The sushi kitchens of Japan have traditionally been dominated by men, however, women have been shirking tradition and stereotypes by becoming pioneers of sushi-making with the top four female sushi chefs you can visit during your Japan trip.
While stigma surrounding female sushi chefs continues to plague the industry, women are brushing off the myths and crafting perfect sushi dishes from the kitchens of progressive restaurants as well as their own, women-led eateries.
From the perfect piece of nigiri to a sensational slice of sashimi, this list compiles the best sushi restaurants in Japan where female sushi chefs are challenging Japanese tradition.
The small restaurant in Shizuoka Prefecture is 108 miles south of Tokyo and run by Yumi Chiba. Chef Chiba learned how to make sushi from her father, the original owner of the restaurant. She has worked as the head sushi chef for nearly 20 years. Chef Chiba is famous for her approach to Edo-style sushi, adapting delicate knife techniques and combining specific cuts of fish to serve hungry locals and eager travelers her award-winning sushi. Her goal is to preserve the culinary heritage of sushi for future generations at home and abroad while breaking through the barriers that once confronted her.
Yuki Chizui of Nadeshiko Sushi challenges the status quo by running the first and only all-female staffed sushi restaurant in the country. Chef Chizui has created an environment to fight sexism in the commercial kitchens of Tokyo, overcoming stereotypes about women making sushi, and inspiring customers of any gender by crafting sensational and unique nigiri appealing to Tokyo’s younger generation and international tourists. In Chef Chizui’s restaurant, you will be served by master sushi makers who do not don the traditional white coat of sushi chefs, encouraging a bright and conversational environment sparked between chef and patron.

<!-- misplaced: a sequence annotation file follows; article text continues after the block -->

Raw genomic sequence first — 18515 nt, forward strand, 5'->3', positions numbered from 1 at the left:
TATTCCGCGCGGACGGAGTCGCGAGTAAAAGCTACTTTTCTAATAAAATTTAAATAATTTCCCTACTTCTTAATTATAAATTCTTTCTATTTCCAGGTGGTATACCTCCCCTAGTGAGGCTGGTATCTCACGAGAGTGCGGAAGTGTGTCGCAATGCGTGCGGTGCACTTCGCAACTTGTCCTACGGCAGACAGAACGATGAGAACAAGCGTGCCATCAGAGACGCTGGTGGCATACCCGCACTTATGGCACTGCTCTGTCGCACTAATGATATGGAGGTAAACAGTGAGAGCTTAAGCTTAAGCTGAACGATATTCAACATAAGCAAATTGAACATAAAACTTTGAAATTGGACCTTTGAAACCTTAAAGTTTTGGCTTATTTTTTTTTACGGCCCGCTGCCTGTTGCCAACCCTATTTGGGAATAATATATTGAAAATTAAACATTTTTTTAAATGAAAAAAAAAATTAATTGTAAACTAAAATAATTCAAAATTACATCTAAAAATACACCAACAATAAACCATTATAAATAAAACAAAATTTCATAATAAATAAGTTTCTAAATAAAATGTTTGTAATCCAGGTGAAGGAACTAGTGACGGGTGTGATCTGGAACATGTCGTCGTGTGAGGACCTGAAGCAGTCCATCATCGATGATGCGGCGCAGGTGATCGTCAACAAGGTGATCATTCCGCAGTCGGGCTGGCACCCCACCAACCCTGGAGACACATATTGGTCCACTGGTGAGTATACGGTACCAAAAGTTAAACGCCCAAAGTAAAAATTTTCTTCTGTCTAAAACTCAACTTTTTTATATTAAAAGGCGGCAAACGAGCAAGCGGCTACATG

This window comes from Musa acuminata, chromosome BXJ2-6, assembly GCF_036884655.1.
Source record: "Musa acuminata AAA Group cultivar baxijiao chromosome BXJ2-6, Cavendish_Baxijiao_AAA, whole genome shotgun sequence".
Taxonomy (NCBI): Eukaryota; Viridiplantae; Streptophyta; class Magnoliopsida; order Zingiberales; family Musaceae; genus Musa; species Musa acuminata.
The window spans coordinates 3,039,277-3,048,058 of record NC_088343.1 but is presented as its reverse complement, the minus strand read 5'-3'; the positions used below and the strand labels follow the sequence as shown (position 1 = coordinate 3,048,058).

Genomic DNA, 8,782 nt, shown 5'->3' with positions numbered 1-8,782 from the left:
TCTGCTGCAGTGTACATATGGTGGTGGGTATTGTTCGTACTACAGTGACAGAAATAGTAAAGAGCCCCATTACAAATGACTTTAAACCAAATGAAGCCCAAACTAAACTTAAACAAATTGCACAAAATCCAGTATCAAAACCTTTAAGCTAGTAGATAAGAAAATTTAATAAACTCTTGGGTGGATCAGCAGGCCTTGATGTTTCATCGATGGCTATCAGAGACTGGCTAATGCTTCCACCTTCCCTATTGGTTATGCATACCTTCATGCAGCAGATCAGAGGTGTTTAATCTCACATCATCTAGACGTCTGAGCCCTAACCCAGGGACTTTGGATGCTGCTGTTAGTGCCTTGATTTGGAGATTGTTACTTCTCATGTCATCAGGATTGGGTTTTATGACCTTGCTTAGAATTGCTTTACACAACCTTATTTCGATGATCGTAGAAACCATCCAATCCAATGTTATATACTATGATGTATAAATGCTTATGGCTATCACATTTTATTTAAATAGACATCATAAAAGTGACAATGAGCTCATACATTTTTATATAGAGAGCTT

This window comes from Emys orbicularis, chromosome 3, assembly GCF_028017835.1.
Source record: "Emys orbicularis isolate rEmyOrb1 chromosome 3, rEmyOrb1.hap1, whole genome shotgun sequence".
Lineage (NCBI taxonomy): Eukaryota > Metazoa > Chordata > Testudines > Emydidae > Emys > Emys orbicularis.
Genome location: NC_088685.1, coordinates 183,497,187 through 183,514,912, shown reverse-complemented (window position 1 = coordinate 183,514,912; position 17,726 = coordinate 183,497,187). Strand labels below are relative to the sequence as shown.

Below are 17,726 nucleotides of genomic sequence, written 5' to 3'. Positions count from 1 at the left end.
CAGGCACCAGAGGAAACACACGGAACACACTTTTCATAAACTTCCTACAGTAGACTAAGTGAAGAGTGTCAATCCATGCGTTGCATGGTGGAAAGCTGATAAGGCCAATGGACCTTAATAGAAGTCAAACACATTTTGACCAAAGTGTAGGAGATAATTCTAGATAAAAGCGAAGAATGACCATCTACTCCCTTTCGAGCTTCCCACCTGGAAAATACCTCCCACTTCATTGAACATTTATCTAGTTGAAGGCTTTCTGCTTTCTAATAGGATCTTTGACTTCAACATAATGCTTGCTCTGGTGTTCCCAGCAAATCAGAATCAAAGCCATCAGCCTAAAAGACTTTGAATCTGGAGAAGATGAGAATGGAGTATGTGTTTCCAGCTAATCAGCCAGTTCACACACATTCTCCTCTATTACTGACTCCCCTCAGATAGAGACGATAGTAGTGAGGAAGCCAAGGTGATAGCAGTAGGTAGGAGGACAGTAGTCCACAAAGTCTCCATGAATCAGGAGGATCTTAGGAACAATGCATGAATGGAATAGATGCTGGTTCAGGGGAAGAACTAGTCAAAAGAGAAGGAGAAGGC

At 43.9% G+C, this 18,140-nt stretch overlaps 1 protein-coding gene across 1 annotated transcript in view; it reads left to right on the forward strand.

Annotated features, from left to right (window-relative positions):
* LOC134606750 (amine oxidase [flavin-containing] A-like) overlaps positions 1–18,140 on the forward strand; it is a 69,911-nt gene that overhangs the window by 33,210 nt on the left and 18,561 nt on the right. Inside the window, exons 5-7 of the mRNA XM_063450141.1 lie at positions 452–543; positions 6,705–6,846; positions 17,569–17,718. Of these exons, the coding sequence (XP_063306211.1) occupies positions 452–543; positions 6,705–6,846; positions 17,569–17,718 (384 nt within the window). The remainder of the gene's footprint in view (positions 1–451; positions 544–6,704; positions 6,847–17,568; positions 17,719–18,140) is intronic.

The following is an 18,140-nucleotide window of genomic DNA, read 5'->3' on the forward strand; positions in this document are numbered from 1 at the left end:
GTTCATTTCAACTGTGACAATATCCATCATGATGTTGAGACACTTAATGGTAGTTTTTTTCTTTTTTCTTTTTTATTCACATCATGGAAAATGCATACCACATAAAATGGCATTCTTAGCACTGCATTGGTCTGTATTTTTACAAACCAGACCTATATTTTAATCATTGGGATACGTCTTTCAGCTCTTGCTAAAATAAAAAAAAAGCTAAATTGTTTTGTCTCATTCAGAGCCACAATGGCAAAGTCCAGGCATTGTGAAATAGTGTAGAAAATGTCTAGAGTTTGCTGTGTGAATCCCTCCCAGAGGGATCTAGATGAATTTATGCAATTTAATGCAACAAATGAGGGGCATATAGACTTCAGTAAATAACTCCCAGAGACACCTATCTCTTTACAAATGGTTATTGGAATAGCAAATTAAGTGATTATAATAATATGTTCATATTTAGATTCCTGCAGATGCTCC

Chef Fumie Takeuchi became the first female sushi chef in Ginza after opening her restaurant Sushi Take in 2014. She focuses on Edo-style sushi based on the celebrated restaurant Shimbashi Shimizu in Tokyo, where Chef Takeuchi served her apprenticeship. Her new restaurant serves set menu items and a la carte sushi dishes including stunning shining fish, conger eel, and prawns. Chef Takeuchi has become one of the best-known female sushi chefs in Japan by taking pride in her own goals of surpassing the expectations she sets for herself, expressing her intricacies with simple ingredients and flavors curated to absolute perfection.
It’s rare for female sushi chefs to succeed in the Japanese sushi industry from their own kitchens, let alone the kitchens of some of the world’s most glamorous dining franchises. Chisaki Iba is an exception to the male-dominated stereotypes, preparing delectable sushi dishes from Kyoto’s beloved Ritz-Carlton. Chef Iba is the first professional female sushi chef in her hometown of Kyoto and travelers are thrilled to find an open seat at the company's Mizuki counter to get a chance to try the curations of her culinary artistry.
The male-dominated sushi industry is slowly changing to adopt and accept female sushi chefs, albeit not quick enough. To date, very few women have opened sushi restaurants to challenge the traditional stigmas and outdated notions but many have started breaking down stereotypes that both capture tradition and reflect progress for locals and conscious travelers alike. Visit these iconic female-led restaurants by booking one of Zicasso’s Japan Tours and Vacations or learn more with our Japan Travel Guide. Want to learn more about Japan? Complete a Trip Request or call us on 1-888-265-9707 to consult a travel specialist.